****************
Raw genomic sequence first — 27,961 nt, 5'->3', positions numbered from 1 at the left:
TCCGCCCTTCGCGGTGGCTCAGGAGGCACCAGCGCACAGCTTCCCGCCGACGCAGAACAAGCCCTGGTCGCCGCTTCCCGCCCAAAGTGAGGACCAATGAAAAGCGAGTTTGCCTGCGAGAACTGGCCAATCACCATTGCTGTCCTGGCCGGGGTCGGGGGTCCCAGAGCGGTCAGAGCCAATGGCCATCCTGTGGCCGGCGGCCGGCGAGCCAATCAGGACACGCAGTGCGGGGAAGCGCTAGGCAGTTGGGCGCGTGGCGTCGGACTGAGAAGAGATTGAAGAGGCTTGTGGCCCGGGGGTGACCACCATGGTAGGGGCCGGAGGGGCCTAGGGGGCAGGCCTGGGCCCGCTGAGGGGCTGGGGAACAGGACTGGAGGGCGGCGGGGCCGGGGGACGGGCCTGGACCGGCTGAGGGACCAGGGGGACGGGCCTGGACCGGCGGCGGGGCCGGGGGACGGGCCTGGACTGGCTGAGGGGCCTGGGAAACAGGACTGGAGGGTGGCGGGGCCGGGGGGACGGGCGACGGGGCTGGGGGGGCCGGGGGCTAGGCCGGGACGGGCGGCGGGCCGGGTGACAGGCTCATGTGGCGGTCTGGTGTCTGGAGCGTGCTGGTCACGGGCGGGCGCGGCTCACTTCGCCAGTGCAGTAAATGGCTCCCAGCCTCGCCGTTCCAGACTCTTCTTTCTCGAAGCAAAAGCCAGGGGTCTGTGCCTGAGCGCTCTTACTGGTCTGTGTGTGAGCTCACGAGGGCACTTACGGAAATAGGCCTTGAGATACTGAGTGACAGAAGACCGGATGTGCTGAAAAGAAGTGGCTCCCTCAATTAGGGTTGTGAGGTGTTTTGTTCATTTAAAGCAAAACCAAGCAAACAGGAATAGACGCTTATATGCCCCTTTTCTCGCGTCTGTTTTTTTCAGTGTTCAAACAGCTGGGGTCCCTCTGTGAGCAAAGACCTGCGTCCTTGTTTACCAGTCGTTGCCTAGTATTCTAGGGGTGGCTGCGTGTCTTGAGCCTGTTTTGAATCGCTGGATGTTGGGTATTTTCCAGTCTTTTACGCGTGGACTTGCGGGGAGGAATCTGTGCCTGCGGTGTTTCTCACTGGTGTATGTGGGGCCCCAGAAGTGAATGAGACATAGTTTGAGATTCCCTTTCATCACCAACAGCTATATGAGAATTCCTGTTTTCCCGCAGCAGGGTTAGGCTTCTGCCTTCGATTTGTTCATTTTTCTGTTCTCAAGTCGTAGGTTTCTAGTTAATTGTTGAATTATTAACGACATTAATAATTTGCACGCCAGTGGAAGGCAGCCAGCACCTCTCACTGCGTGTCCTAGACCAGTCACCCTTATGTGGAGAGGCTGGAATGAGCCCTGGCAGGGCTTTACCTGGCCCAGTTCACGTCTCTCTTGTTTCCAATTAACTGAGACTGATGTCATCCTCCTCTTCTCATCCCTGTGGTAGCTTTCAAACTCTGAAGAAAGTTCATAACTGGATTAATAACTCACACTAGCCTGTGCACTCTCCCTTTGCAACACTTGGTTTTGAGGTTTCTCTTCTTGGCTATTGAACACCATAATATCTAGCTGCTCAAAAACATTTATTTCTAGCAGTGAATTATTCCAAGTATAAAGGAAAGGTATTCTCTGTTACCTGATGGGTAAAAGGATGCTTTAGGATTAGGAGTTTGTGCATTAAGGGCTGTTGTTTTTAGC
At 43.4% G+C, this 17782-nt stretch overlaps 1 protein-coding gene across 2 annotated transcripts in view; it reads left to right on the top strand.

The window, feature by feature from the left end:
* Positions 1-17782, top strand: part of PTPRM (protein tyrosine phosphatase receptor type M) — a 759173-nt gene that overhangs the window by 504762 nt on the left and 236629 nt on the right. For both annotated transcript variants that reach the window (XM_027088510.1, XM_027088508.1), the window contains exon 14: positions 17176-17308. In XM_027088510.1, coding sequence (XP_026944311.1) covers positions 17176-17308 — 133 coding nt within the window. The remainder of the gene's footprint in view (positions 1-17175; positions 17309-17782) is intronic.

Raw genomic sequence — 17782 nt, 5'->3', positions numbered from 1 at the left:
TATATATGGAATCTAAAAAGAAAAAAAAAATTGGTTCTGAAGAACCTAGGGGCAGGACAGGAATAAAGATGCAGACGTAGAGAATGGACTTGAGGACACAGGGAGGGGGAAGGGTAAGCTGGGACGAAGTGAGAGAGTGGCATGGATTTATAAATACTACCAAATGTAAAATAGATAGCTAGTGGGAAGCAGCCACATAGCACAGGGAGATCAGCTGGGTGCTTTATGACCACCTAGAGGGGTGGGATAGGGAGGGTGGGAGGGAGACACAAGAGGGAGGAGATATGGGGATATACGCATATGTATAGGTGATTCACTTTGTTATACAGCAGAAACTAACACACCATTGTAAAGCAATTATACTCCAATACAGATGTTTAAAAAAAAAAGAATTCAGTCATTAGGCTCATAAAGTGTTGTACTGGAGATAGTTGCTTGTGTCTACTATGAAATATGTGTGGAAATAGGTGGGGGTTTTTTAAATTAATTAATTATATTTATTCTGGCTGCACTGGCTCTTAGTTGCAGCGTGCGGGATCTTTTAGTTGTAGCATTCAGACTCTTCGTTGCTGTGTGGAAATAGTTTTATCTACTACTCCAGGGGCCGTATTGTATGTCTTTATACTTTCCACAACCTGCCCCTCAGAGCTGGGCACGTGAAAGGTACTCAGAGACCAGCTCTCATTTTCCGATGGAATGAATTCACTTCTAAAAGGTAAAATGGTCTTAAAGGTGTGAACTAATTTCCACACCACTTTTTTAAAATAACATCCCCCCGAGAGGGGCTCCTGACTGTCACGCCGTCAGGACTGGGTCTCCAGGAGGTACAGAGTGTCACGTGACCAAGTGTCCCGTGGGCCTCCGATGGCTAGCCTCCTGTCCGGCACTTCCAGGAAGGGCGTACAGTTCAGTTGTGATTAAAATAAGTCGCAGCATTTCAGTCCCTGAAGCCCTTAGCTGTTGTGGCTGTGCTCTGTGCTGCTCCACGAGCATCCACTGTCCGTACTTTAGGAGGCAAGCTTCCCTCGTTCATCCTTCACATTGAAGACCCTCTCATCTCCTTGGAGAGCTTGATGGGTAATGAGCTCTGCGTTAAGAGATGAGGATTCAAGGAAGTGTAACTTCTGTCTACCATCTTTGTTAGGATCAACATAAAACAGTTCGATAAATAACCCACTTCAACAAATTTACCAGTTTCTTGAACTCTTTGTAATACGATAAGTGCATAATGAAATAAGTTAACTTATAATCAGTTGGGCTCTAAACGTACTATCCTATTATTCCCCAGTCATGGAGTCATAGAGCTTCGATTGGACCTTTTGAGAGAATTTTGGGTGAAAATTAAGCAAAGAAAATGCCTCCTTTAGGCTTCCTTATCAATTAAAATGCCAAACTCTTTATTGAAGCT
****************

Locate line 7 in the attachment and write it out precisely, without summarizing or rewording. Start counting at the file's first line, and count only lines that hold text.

TATATATGGAATCTAAAAAGAAAAAAAAAATTGGTTCTGAAGAACCTAGGGGCAGGACAGGAATAAAGATGCAGACGTAGAGAATGGACTTGAGGACACAGGGAGGGGGAAGGGTAAGCTGGGACGAAGTGAGAGAGTGGCATGGATTTATAAATACTACCAAATGTAAAATAGATAGCTAGTGGGAAGCAGCCACATAGCACAGGGAGATCAGCTGGGTGCTTTATGACCACCTAGAGGGGTGGGATAGGGAGGGTGGGAGGGAGACACAAGAGGGAGGAGATATGGGGATATACGCATATGTATAGGTGATTCACTTTGTTATACAGCAGAAACTAACACACCATTGTAAAGCAATTATACTCCAATACAGATGTTTAAAAAAAAAAGAATTCAGTCATTAGGCTCATAAAGTGTTGTACTGGAGATAGTTGCTTGTGTCTACTATGAAATATGTGTGGAAATAGGTGGGGGTTTTTTAAATTAATTAATTATATTTATTCTGGCTGCACTGGCTCTTAGTTGCAGCGTGCGGGATCTTTTAGTTGTAGCATTCAGACTCTTCGTTGCTGTGTGGAAATAGTTTTATCTACTACTCCAGGGGCCGTATTGTATGTCTTTATACTTTCCACAACCTGCCCCTCAGAGCTGGGCACGTGAAAGGTACTCAGAGACCAGCTCTCATTTTCCGATGGAATGAATTCACTTCTAAAAGGTAAAATGGTCTTAAAGGTGTGAACTAATTTCCACACCACTTTTTTAAAATAACATCCCCCCGAGAGGGGCTCCTGACTGTCACGCCGTCAGGACTGGGTCTCCAGGAGGTACAGAGTGTCACGTGACCAAGTGTCCCGTGGGCCTCCGATGGCTAGCCTCCTGTCCGGCACTTCCAGGAAGGGCGTACAGTTCAGTTGTGATTAAAATAAGTCGCAGCATTTCAGTCCCTGAAGCCCTTAGCTGTTGTGGCTGTGCTCTGTGCTGCTCCACGAGCATCCACTGTCCGTACTTTAGGAGGCAAGCTTCCCTCGTTCATCCTTCACATTGAAGACCCTCTCATCTCCTTGGAGAGCTTGATGGGTAATGAGCTCTGCGTTAAGAGATGAGGATTCAAGGAAGTGTAACTTCTGTCTACCATCTTTGTTAGGATCAACATAAAACAGTTCGATAAATAACCCACTTCAACAAATTTACCAGTTTCTTGAACTCTTTGTAATACGATAAGTGCATAATGAAATAAGTTAACTTATAATCAGTTGGGCTCTAAACGTACTATCCTATTATTCCCCAGTCATGGAGTCATAGAGCTTCGATTGGACCTTTTGAGAGAATTTTGGGTGAAAATTAAGCAAAGAAAATGCCTCCTTTAGGCTTCCTTATCAATTAAAATGCCAAACTCTTTATTGAAGCT